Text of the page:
What are facts about GMOs? How can farmers and consumers separate the facts from the myths of genetically modified organisms? And what impact will the new federal voluntary GMO labeling law have on consumers and the marketplace?
These were questions raised, along with a number of answers, as two panels of agriculture and GMO experts met at the recent Farm Science Review to discuss the many issues of GMO versus non-GMO.
Emily Adams, Ohio State University Extension educator in Coshocton County, talked with moderator David Marrison of Ashtabula County Extension about the “Myths of GMOs” and tried to set the record straight on issues such as yield, production costs and pesticide use.
Regarding consumers, Adams said, “The more questions we can ask back of people asking us questions about GMOs, the better we can understand what their real concerns are. Because we may think they are concerned about health or safety, and then throw them all kinds of facts that show that no studies or research out there has concluded that there are any adverse health affects of GMOs. The research has been well established over the last two decades, but sometimes that is not what they want to hear.”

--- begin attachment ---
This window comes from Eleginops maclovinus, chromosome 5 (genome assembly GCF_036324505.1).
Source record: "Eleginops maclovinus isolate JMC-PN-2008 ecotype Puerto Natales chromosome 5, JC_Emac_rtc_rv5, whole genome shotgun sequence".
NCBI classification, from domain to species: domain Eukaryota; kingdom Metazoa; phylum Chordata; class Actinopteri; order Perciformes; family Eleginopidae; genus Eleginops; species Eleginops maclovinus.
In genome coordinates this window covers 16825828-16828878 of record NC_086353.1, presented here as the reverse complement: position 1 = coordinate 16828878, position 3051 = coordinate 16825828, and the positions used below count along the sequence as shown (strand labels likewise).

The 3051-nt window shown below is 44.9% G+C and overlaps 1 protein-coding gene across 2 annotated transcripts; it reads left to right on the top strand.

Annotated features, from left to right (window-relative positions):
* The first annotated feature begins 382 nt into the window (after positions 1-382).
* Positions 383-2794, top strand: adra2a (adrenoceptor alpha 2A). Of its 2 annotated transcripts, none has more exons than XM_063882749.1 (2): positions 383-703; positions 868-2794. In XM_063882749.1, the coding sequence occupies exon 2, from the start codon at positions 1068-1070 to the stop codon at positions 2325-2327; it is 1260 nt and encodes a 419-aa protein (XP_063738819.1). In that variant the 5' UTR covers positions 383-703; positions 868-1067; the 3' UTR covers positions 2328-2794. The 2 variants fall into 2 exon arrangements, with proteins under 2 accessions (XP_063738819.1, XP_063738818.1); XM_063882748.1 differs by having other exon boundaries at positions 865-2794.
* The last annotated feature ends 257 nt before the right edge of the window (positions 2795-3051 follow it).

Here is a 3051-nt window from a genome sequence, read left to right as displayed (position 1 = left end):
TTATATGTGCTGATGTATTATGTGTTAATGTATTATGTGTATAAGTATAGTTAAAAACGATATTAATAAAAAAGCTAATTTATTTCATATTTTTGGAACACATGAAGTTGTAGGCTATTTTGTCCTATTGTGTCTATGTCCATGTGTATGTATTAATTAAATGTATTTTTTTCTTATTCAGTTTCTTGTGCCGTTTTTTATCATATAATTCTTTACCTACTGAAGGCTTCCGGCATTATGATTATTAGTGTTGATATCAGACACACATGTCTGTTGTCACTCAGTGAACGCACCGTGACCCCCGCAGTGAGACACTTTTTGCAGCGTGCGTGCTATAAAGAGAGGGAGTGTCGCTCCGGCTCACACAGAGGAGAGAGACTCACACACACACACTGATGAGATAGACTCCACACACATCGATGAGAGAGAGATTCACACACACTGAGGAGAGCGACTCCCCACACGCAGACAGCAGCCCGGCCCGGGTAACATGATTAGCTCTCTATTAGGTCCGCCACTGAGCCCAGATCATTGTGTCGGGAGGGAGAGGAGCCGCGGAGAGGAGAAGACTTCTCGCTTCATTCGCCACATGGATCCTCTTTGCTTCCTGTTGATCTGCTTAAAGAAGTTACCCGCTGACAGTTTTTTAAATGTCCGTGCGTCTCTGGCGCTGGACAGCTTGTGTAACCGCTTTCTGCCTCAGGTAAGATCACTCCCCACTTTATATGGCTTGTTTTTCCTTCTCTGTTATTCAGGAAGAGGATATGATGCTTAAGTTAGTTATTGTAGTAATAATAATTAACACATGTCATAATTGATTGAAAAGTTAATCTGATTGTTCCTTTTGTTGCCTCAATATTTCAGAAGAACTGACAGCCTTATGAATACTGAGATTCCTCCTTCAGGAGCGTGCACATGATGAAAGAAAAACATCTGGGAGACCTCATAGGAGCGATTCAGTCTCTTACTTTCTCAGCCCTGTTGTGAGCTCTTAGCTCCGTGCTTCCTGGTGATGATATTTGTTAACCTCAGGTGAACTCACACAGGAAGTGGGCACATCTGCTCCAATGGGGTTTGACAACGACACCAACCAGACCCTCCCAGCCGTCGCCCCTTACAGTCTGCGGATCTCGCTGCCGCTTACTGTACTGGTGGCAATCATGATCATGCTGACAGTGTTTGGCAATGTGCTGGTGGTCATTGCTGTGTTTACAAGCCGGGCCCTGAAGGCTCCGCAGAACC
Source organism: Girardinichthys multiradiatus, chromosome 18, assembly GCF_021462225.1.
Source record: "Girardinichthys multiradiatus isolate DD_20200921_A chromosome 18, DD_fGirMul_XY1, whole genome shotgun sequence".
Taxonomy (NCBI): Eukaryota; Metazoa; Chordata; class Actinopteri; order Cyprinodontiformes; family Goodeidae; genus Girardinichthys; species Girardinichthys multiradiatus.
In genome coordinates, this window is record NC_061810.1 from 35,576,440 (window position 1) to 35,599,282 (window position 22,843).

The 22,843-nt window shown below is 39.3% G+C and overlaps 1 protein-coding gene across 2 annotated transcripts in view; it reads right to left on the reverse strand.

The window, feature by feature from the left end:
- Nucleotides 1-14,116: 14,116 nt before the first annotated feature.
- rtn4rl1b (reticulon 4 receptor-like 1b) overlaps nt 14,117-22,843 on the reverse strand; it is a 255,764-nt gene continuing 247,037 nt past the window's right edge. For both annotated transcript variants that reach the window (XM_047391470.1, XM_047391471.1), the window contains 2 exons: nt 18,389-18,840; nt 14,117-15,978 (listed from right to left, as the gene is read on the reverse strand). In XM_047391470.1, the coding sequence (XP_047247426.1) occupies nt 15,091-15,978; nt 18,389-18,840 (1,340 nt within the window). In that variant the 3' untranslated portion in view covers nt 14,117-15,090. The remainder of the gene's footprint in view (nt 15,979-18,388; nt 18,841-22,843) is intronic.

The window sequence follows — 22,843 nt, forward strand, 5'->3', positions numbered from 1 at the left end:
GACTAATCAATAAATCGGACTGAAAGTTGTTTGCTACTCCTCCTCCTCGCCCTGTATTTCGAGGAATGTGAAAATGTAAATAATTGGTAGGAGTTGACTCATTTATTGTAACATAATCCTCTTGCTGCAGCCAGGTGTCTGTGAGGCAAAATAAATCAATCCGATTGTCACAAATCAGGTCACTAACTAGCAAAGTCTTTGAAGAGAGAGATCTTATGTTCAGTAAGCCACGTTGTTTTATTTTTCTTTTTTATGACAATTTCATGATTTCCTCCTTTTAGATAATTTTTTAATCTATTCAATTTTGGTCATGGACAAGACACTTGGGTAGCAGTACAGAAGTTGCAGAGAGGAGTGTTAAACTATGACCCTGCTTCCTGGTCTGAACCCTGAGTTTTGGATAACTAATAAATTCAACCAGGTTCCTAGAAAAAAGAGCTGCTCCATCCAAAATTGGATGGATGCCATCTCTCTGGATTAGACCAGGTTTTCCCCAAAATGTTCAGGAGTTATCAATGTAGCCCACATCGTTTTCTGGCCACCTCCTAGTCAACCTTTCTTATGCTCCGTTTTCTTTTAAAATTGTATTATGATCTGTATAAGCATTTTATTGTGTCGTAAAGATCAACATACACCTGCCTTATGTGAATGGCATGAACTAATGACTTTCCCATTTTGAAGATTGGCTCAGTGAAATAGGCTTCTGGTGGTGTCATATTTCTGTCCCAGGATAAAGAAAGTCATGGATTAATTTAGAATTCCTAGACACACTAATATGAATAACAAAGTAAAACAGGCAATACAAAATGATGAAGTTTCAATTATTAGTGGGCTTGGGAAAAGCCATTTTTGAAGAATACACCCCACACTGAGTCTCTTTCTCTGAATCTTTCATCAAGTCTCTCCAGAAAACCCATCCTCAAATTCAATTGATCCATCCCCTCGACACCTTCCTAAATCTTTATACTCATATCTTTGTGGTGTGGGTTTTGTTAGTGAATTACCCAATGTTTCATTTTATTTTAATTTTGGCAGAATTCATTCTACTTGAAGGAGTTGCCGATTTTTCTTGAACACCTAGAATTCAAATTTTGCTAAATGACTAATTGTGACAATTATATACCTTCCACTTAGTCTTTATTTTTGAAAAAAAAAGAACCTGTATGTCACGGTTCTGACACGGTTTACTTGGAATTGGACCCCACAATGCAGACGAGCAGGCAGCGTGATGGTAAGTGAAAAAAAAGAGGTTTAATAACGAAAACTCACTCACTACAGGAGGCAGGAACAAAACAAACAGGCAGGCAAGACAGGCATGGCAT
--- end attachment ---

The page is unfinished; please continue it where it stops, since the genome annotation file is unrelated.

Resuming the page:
She said sometimes it is not the health or safety concerns but the moral issue they have concerns with or environmental concerns they have. “I think sometimes we (agriculture educators and GMO farmers) are afraid we don’t have all the answers, so we don’t engage and don’t want it getting emotional,” she said.
Adams said that the more calm they can remain and ask what questions they have, the better able they can seek out the answers. “Shared values is a good way to approach this. What shared values to we have? Safe food for our kids and safe environment. What is the common ground? It is important to have that dialogue,” she said.
Marrison asked Adams, “In looking at the data, is it true or myth that GMOs have an economic advantage over non-GMOs?”